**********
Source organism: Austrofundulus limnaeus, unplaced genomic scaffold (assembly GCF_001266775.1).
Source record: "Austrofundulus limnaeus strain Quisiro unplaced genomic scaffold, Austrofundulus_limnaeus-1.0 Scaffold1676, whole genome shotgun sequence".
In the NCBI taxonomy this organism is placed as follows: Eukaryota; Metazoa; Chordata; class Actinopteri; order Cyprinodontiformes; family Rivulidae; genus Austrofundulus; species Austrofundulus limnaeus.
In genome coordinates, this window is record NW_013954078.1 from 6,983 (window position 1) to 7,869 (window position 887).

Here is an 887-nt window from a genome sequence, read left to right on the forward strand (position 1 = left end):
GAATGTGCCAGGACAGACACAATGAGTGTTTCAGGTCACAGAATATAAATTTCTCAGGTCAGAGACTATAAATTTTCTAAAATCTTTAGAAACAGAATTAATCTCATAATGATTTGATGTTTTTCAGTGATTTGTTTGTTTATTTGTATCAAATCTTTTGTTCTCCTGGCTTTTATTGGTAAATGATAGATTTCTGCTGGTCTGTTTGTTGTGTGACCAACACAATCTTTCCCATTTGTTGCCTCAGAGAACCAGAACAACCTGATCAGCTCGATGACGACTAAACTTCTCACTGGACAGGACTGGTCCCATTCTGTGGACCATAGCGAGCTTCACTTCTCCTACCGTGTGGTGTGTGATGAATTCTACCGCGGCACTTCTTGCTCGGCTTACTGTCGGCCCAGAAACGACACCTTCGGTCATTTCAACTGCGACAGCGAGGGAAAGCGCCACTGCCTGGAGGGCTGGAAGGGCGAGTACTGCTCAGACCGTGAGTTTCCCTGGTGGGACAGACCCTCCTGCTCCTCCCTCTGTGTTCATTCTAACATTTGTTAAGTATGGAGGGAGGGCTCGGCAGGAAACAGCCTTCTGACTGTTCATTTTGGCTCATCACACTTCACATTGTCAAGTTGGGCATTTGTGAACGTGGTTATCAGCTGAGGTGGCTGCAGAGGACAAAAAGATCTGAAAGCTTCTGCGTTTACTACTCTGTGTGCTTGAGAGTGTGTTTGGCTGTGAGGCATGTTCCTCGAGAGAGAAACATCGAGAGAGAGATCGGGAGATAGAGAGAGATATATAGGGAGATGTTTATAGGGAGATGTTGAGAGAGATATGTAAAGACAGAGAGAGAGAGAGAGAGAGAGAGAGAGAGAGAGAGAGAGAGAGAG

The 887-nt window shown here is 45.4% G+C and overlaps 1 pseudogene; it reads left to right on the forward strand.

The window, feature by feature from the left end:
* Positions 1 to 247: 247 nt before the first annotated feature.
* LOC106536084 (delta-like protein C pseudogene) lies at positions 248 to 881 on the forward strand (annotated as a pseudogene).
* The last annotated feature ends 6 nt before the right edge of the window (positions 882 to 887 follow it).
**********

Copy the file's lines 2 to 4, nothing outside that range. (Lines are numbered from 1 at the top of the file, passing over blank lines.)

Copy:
Source record: "Austrofundulus limnaeus strain Quisiro unplaced genomic scaffold, Austrofundulus_limnaeus-1.0 Scaffold1676, whole genome shotgun sequence".
In the NCBI taxonomy this organism is placed as follows: Eukaryota; Metazoa; Chordata; class Actinopteri; order Cyprinodontiformes; family Rivulidae; genus Austrofundulus; species Austrofundulus limnaeus.
In genome coordinates, this window is record NW_013954078.1 from 6,983 (window position 1) to 7,869 (window position 887).